Cocaine by radar

TRES ESQUINAS MILITARY BASE, Colombia -- Protruding above the jungle like a giant white golf ball on a tee, Washington's latest investment in the war on drugs scans the horizon for small planes ferrying cocaine over the Amazon.

The $13 million radar station was just inaugurated by President Andres Pastrana and the U.S. ambassador to Colombia and even given a blessing by a Roman Catholic priest. While skepticism about the drug war grows among some critics, so does this jungle outpost where the campaign is anchored.

Tres Esquinas sprawls alongside a roiling brown river in southern Colombia within striking distance of drug labs and plantations that are guarded and taxed by leftist rebels and right-wing paramilitaries.

Built in the 1930s, the base was long a sleepy outpost to defend Colombia's from attack by Peru. Now, its runways are paved and expanded, long enough to handle jet fighters and Hercules transport planes.

A large dock is being completed for U.S.-donated patrol boats that prowl the rivers that are the highways for rebels and drug smugglers in this roadless region. Banks of computers watched by U.S. and Colombian intelligence officers in a hangar-like building compile data from satellites and reconnaissance planes.

Adding firepower

During Thursday's inauguration ceremonies, U.S. and Colombian officials gave an upbeat assessment of the war on drugs. They were also treated to a loud demonstration of the kind of firepower Washington is providing under a $1.3 billion aid package approved last year.

Patrol boats bristling with machine guns and grenade launchers zipped in formations along the muddy Orteguaza River, blasting away at the jungle on the opposite bank. Helicopters and warplanes shredded the jungle with bombs, rockets and machine guns while soldiers lobbed mortar rounds from gun pits.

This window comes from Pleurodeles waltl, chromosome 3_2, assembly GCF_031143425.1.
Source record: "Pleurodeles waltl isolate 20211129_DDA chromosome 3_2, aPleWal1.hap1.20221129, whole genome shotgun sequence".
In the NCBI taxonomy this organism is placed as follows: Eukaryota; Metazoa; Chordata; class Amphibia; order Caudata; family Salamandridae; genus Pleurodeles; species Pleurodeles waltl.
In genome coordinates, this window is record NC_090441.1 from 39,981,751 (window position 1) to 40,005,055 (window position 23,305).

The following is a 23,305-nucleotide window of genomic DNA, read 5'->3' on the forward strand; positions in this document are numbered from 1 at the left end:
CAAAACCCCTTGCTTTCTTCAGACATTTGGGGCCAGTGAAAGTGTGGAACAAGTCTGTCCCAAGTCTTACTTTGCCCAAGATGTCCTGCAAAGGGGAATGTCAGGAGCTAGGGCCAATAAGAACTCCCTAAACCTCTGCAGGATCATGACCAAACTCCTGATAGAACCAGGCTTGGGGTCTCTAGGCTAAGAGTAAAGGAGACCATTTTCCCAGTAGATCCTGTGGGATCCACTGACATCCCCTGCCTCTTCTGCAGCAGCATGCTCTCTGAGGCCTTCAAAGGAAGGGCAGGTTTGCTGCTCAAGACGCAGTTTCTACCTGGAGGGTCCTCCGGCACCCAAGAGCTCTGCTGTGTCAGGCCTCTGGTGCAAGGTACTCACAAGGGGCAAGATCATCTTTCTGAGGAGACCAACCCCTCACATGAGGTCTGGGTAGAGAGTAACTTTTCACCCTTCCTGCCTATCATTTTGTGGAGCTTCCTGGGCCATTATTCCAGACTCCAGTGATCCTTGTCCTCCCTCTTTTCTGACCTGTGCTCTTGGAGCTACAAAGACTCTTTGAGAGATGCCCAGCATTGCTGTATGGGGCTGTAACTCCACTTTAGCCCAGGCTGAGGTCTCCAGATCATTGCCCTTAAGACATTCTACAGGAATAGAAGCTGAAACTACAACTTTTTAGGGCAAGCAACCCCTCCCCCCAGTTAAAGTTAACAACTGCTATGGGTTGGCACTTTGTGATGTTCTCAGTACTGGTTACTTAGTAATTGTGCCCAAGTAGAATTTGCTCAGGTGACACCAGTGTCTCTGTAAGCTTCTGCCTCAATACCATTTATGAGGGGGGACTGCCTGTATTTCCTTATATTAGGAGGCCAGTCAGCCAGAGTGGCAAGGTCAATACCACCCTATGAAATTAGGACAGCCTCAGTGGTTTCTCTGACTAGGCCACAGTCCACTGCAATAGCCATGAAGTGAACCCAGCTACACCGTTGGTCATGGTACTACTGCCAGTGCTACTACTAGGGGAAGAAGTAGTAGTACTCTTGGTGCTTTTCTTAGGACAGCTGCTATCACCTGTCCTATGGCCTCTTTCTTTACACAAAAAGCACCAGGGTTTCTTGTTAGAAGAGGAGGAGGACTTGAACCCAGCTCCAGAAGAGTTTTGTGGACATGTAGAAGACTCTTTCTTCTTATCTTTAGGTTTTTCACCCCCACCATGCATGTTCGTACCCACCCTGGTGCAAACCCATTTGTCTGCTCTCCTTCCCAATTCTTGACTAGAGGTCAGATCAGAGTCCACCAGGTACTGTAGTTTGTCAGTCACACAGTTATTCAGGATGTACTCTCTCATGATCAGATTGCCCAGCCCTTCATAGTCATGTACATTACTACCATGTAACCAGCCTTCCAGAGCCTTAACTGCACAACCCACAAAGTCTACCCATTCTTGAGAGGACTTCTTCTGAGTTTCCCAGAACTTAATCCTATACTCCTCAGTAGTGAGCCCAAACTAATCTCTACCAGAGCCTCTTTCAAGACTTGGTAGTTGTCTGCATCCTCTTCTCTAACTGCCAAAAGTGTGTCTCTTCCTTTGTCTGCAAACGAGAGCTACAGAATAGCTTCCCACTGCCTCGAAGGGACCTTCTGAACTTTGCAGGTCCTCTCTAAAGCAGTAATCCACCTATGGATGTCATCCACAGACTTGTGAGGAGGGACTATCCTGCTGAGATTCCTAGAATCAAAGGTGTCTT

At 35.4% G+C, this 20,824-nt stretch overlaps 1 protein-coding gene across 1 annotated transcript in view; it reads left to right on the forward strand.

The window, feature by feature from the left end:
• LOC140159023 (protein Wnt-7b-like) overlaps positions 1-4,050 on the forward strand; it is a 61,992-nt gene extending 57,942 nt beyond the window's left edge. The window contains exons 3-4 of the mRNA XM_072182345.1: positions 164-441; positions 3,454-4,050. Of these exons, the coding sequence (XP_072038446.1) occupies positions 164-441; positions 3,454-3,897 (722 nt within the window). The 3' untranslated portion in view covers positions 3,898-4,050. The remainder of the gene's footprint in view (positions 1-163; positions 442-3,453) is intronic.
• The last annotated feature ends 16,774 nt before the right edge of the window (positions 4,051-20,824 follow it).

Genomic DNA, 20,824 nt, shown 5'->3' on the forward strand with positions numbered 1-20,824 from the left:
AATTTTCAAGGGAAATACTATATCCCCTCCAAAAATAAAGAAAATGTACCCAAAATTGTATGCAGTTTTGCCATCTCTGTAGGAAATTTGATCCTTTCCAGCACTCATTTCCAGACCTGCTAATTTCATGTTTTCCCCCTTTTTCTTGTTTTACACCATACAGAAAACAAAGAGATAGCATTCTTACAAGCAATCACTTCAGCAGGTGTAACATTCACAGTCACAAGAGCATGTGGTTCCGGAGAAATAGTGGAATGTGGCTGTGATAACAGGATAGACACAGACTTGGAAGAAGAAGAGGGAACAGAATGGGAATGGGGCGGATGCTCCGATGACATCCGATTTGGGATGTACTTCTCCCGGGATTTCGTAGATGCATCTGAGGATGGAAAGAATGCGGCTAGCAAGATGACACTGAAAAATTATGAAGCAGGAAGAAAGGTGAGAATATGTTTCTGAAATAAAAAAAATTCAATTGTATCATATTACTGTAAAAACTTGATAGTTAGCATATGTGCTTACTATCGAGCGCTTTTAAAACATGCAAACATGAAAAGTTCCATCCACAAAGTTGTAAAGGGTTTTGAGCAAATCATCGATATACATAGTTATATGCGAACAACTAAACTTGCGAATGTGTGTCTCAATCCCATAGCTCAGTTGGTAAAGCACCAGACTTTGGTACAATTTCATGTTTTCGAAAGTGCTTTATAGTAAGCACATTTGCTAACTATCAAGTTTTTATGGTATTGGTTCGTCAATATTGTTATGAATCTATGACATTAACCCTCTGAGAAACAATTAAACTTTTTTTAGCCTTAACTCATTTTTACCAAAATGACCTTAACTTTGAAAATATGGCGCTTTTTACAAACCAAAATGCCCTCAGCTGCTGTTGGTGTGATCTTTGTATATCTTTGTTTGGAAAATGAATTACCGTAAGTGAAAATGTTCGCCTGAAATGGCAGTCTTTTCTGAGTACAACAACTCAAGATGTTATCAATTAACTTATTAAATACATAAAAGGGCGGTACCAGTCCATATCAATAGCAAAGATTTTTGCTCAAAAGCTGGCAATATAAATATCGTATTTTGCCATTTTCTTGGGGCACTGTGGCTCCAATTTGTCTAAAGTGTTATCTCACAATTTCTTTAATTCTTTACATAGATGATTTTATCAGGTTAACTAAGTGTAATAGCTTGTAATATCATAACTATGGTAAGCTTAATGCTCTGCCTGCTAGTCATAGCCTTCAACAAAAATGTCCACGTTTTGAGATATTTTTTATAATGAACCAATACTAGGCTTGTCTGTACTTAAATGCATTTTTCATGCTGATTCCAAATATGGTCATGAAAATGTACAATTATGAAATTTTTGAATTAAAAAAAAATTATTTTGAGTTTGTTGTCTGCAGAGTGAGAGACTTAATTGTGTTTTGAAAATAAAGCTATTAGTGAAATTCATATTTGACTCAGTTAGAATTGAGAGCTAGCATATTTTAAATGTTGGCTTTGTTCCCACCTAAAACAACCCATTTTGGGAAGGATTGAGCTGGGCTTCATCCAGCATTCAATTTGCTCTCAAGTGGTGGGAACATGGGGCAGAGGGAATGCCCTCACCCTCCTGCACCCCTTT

But Washington's growing involvement is also prompting concerns.

Human rights activists fear the U.S. support will embolden the military to abuse people's rights, or lead to direct U.S. troop involvement in this South American country's 37-year-old civil war.

Other critics say the world's drug supply won't ever be reduced until demand for narcotics is curtailed in consumer nations like the United States.

With American lawmakers echoing those concerns, the U.S. Congress appears ready to slash about $100 million from the Bush administration's $731 million follow-up request to last year's aid plan.

At Tres Esquinas, Brig. Gen. Mario Montoya, the commander of Colombia's southern forces, brushes aside the criticism.

"We are winning this war," he said over a lunch of catfish at an officer's club overlooking the Orteguaza.

Montoya said his men have destroyed more than 600 cocaine labs and intercepted thousands of gallons of drug-processing chemicals, helping push up the price of semi-processed cocaine here by 30 percent. U.S. officials, however, have not reported changes in the price or availability of cocaine in the United States.

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